Business News of Wednesday, 20 March 2013
The high incidence of illegal chainsaw milling and other illegal logging and legal harvest accounts for the drastic reduction of Ghana’s forest cover, which currently stands at 1.6 million hectares from 8 million hectares at the beginning of the 90’s, B&FT has learnt.
The current rate of deforestation in the country is calculated to be about 65,000 hectares per annum - of which one of the major causes is known to be illegal chainsaw milling. The activities of illegal chainsaw operators have become a serious threat to sustenance of the country’s forest, which if not tackled with the seriousness that it deserves could spell doom for the country.
In spite of several attempts over the years to address this menace, it still remains a serious governance issue; and without finding any viable solution to, it will be difficult to implement any sound sustainable forest management.
According to available data, illegal chainsaw milling alone accounts for over 84% of local lumber supply with an estimated volume of 497,000 cubic metres and market value of GH¢279million (US$200million).
The annual cut of illegal chainsaw milling is projected to be about 1.7 million cubic metres (m³), and together with other illegal logging and harvesting amounts to 3.7 million cubic metres (m³) -- almost a double the official annual allowable cut of 2 million cubic metres (m³).
The enterprise is believed to employ about 130,000 people and provides livelihood support for about 650,000 people across the country. Due to inadequate enforcement of the ban on illegal chainsaw operations, the enterprise is said to have also contributed to the emergence of forest-based enterprises like carpentry shops, wood villages/markets, and charcoal production.
The Government of Ghana in 2008 signed the Voluntary Partnership Agreement (VPA) with the European Union (EU) to govern trade in timber products. The conditions under the VPA mandated that only legally produced timber should be exported to the EU market. This agreement also included the supply of legal lumber to the local market, which currently is made up of 84% illegal chainsaw timber.
It is in accordance with this that the Forestry Commission and Tropenbos International Ghana have indicated having developed a new policy that seeks to improve the supply of legal lumber to the domestic market through a collaborative effort between the two bodies.
Addressing the activities of chainsaw operations in the country has long been one of the major challenges faced by the Forestry Commission and other agencies set up to curb the menace.
This latest development, which has received endorsement from the Ministry of Lands Natural Resources and other stakeholders, not only targets eliminating illegal chainsaw operations but also seeks to ensure a supply of legal lumber to the domestic market on sustainable basis. It also seeks to promote good forest governance and provide a framework that facilitates production and trade of legal timber on the domestic market.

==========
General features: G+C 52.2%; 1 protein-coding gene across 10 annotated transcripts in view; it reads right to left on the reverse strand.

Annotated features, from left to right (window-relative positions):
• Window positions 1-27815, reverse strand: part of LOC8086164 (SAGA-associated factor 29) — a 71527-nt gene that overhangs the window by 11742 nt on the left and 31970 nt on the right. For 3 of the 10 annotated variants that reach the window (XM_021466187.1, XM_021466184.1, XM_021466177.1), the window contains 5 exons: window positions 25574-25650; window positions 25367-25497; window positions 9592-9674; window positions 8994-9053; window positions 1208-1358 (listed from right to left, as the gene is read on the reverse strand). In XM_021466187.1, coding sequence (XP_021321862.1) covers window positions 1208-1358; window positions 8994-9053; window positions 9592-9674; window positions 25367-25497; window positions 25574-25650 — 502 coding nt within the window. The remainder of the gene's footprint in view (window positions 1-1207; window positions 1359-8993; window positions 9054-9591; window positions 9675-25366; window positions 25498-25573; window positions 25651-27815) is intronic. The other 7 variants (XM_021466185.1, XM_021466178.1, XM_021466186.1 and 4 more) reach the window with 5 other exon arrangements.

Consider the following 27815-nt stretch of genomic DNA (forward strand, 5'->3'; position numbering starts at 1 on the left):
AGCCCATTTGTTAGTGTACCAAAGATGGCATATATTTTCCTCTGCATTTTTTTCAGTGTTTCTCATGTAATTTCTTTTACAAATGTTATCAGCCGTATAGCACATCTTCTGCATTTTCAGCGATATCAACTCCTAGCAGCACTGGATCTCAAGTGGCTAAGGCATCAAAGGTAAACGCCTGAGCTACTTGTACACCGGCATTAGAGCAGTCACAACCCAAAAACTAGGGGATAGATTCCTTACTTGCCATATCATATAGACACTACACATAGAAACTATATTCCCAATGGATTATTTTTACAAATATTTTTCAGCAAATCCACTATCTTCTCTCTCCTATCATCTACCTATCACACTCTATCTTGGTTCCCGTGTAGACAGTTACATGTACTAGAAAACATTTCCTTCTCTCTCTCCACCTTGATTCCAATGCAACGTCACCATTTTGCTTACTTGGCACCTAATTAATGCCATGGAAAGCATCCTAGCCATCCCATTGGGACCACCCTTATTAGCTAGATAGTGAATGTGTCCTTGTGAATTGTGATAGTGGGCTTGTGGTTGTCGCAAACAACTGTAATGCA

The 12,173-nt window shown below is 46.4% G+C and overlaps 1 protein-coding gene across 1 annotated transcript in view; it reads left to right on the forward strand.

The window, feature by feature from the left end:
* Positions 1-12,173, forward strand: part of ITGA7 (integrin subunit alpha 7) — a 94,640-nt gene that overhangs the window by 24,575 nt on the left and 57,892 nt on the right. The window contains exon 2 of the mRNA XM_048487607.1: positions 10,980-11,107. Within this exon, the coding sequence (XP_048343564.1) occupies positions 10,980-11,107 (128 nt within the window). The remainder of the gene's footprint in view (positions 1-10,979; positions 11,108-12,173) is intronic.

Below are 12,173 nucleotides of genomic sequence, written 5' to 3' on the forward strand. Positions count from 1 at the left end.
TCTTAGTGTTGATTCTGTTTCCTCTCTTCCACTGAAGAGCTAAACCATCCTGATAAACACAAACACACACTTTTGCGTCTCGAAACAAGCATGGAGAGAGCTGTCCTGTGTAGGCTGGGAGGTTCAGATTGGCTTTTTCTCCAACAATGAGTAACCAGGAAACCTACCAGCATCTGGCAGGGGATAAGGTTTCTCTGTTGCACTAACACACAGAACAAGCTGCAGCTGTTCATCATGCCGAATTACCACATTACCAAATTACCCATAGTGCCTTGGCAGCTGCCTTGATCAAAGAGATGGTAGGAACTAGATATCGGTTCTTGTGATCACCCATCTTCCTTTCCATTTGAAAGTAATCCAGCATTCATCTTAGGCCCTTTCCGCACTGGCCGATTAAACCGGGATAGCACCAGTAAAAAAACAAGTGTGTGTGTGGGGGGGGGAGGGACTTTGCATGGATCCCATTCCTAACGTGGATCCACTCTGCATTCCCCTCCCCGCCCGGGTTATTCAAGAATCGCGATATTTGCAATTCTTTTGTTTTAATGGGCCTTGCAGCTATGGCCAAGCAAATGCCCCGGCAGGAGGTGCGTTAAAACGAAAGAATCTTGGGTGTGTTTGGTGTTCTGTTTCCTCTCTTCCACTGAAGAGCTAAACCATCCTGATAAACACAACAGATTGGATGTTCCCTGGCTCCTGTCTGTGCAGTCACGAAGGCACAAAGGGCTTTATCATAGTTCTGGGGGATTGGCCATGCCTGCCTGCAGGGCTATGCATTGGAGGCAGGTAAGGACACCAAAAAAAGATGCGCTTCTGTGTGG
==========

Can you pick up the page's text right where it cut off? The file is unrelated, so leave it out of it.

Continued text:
The underlying principle of the policy is to provide a framework for developing and regulating the domestic timber market -- in anticipation of expansion and growth of the construction and housing industry -- while addressing the drivers of illegal chainsaw operations, deforestation and forest degradation.
Under the policy, strategies to improve the supply of legal timber to meet the over 600,000 cubic per annum demanded by the domestic market will include developing a framework that encourages sawmills to supply at least 40% of their production to the domestic market.
Others include promoting artisanal milling as an alternative to the illegal chainsaw milling, while creating resource access to artisanal millers through appropriate administrative and legal arrangements.
To eliminate illegal timber production and trade, a wood-tracking system for the domestic market will be implemented and legislation on the ban of chainsaw milling strengthened. Moreover, a public procurement policy on timber products will be implemented.
This was made public in a media encounter with Tropenbos International-Ghana on securing legal domestic lumber supply through multi-stakeholder dialogue.
Stakeholders are said to have high expectations for the policy on the domestic timber market. When successfully implemented, the policy will help meet the rising local demand for lumber and also reduce the illegalities associated with the production and trade of timber in Ghana.
The policy is also expected to facilitate the modernisation and retooling of the timber industry, as well as promote community-based forest enterprises as alternative livelihoods for forest fringe communities.
This new policy on domestic lumber supply has been driven mainly by stakeholders under the European Union-supported Chainsaw Project that aims at finding sustainable solutions to the problems associated with production of legal lumber for local timber markets.
The project is being carried out by Tropenbos International-Ghana, in collaboration with the Forestry Research Institute of Ghana and the Forestry Commission.